American money

Moto Money / Nickel and Dimed: North American Motorcyclists Are Getting Ripped Off

In her 2001 book Nickel and Dimed: On (Not) Getting By in America, Barbara Ehrenreich went undercover for the real story on working-class struggles in the US. She said the book was written to “see whether or not I could match income to expenses, as the truly poor attempt to do every day.” She worked minimum wage jobs across the US, to understand what low-earning workers were up against.

I’d suggest that it would be a very good idea for moto industry insiders to do the same thing—spend some time slumming it on low-priced bikes, doing some secret-shopper work at dealerships, talking to newbies and generally investigating the realities of beginners and other riders without big budgets. North American motorcyclists are getting constantly nickeled-and-dimed, with taxes, fees and other expenses tacked on at every turn. If we don’t do something about it, motorcycling is going to become unavailable to the working class—the very group of people who are the driving force behind motorcycle sales in every boom.

Here are some ways I think riders are getting ripped off, and what the industry needs to do about it.

Accidents happen, and even a small fender-bender due to a motorcyclist’s mistake can cost someone else a lot of money. Requiring insurance isn’t a terrible idea. But beginner riders need to see lower rates. Photo: H_Ko/

Sky-high insurance

Almost every jurisdiction in the US requires motorcycle insurance, and I believe you must be insured in every jurisdiction in Canada, Australia and the European Union. I think requiring motorcycle insurance on public roads is a very fair idea; too many riders would travel around irresponsibly otherwise.

But for many riders, the cost is just too much. One of my wife’s brothers paid around $600 CAD a year when he bought a well-used KLR at age 18. That really only covered the six months of warmer weather that most people ride in Canada, so if you discounted the winter when nobody rides, he was really paying about $100 a month.

Her other brother paid even more to insure a Yamaha XT250. In both cases, this was after completing a $500 rider education course, and in both cases, the insurance costs did drop, but took a while, and took some badgering of the insurer. In the end, the KLR-riding brother sold his bike and went to only riding off-road, and insurance costs were a big part of his decision—with a young family, it was a bill he couldn’t justify.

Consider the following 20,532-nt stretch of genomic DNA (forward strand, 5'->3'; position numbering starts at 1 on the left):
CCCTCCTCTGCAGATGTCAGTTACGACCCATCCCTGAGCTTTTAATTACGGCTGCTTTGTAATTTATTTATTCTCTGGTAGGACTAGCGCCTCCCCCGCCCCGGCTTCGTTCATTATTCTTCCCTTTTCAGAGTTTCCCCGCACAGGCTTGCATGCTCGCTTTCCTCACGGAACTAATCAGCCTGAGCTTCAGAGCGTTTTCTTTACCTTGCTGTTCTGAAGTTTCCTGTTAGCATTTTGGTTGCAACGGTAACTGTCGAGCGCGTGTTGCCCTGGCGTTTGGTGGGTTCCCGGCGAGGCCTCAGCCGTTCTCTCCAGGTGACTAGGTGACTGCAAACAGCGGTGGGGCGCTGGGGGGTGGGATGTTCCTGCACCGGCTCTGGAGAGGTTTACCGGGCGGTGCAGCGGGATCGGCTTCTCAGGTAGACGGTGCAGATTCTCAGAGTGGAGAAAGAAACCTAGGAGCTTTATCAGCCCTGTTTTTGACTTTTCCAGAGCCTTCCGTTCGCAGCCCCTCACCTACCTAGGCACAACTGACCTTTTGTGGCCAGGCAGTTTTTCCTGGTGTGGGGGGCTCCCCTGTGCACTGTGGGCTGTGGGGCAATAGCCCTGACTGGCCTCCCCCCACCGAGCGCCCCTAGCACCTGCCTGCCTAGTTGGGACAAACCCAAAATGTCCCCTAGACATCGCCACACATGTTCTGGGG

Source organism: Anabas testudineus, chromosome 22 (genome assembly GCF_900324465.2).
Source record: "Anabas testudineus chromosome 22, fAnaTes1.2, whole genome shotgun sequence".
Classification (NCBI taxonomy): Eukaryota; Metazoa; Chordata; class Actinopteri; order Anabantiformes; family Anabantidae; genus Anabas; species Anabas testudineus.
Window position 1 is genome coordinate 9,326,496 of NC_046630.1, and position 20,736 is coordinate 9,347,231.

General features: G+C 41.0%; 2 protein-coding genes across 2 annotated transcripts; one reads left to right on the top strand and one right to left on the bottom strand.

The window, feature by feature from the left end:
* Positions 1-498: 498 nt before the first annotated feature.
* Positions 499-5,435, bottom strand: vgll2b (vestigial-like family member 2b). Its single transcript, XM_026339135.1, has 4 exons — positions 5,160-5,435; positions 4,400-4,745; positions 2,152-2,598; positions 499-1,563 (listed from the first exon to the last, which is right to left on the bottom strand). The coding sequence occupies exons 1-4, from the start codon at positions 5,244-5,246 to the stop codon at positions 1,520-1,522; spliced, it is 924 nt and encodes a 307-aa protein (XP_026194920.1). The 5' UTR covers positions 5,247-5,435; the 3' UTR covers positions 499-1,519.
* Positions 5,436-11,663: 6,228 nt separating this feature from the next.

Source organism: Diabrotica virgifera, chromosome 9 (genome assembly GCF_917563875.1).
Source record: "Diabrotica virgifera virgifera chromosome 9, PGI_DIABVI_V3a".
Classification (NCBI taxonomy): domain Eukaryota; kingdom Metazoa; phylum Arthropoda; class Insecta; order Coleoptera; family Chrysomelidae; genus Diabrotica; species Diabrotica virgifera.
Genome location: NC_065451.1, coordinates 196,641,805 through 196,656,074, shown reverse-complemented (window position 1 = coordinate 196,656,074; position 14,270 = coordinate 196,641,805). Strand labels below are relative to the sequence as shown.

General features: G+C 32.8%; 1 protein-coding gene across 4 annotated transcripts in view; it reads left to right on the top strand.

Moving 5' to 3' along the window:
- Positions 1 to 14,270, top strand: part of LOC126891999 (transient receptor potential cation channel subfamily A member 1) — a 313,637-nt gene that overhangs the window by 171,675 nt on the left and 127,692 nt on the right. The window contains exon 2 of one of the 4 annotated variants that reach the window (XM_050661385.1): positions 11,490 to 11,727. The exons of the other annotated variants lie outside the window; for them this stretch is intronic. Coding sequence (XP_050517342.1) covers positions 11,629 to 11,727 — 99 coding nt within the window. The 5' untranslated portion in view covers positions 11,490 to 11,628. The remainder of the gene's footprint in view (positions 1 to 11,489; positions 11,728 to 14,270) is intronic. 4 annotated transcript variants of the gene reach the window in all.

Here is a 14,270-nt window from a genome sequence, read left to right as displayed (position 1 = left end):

I know similar stories exist across North America, where even a lowly 49cc scooter now carries an insurance cost of hundreds of dollars. So why isn’t the industry fighting this tooth-and-nail? I don’t know, but I do know that here in Canada, the Motorcycle & Moped Industry Council (MMIC) is quiet on the issue, at least in the public eye. I also know the American Motorcycle Association and the Canadian Motorcycle Association both offer a discounted insurance deal for members, but I doubt it’s enough to make a significant difference.

What can the motorcycle OEMs and other insiders do about it, though? In jurisdictions with multi-company competition, there might not be much they can do. The market, to a certain extent, sorts out pricing. But in areas with no-fault, government-managed insurance, there needs to be grassroots organization at the dealership level, and lobbying of government to get bureaucracy in line.

motorcycle dealer

We get it, motorcycle dealerships need to make money. But gouging customers by tacking on massive extra fees is a short-sighted move that will drive your customers to competitors, and eventually drive the industry under, if not checked. Photo: D Busquets/